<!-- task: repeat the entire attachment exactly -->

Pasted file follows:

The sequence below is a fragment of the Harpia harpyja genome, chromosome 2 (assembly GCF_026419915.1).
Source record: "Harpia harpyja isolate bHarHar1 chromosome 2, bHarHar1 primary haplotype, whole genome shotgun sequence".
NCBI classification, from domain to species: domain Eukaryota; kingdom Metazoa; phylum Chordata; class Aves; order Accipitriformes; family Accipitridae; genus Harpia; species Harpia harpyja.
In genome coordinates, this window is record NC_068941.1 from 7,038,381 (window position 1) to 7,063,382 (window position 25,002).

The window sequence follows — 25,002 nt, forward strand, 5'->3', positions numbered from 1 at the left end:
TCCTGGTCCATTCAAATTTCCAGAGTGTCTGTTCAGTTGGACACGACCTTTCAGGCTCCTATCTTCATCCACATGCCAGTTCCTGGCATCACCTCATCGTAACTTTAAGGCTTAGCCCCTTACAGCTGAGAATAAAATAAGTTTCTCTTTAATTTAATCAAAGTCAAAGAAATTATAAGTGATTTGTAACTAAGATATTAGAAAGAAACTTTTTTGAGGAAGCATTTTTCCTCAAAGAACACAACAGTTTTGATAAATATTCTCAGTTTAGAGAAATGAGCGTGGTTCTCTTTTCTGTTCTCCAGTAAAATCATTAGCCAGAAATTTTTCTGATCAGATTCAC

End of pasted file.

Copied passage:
The sequence below is a fragment of the Harpia harpyja genome, chromosome 2 (assembly GCF_026419915.1).
Source record: "Harpia harpyja isolate bHarHar1 chromosome 2, bHarHar1 primary haplotype, whole genome shotgun sequence".
NCBI classification, from domain to species: domain Eukaryota; kingdom Metazoa; phylum Chordata; class Aves; order Accipitriformes; family Accipitridae; genus Harpia; species Harpia harpyja.
In genome coordinates, this window is record NC_068941.1 from 7,038,381 (window position 1) to 7,063,382 (window position 25,002).

The window sequence follows — 25,002 nt, forward strand, 5'->3', positions numbered from 1 at the left end:
TCCTGGTCCATTCAAATTTCCAGAGTGTCTGTTCAGTTGGACACGACCTTTCAGGCTCCTATCTTCATCCACATGCCAGTTCCTGGCATCACCTCATCGTAACTTTAAGGCTTAGCCCCTTACAGCTGAGAATAAAATAAGTTTCTCTTTAATTTAATCAAAGTCAAAGAAATTATAAGTGATTTGTAACTAAGATATTAGAAAGAAACTTTTTTGAGGAAGCATTTTTCCTCAAAGAACACAACAGTTTTGATAAATATTCTCAGTTTAGAGAAATGAGCGTGGTTCTCTTTTCTGTTCTCCAGTAAAATCATTAGCCAGAAATTTTTCTGATCAGATTCAC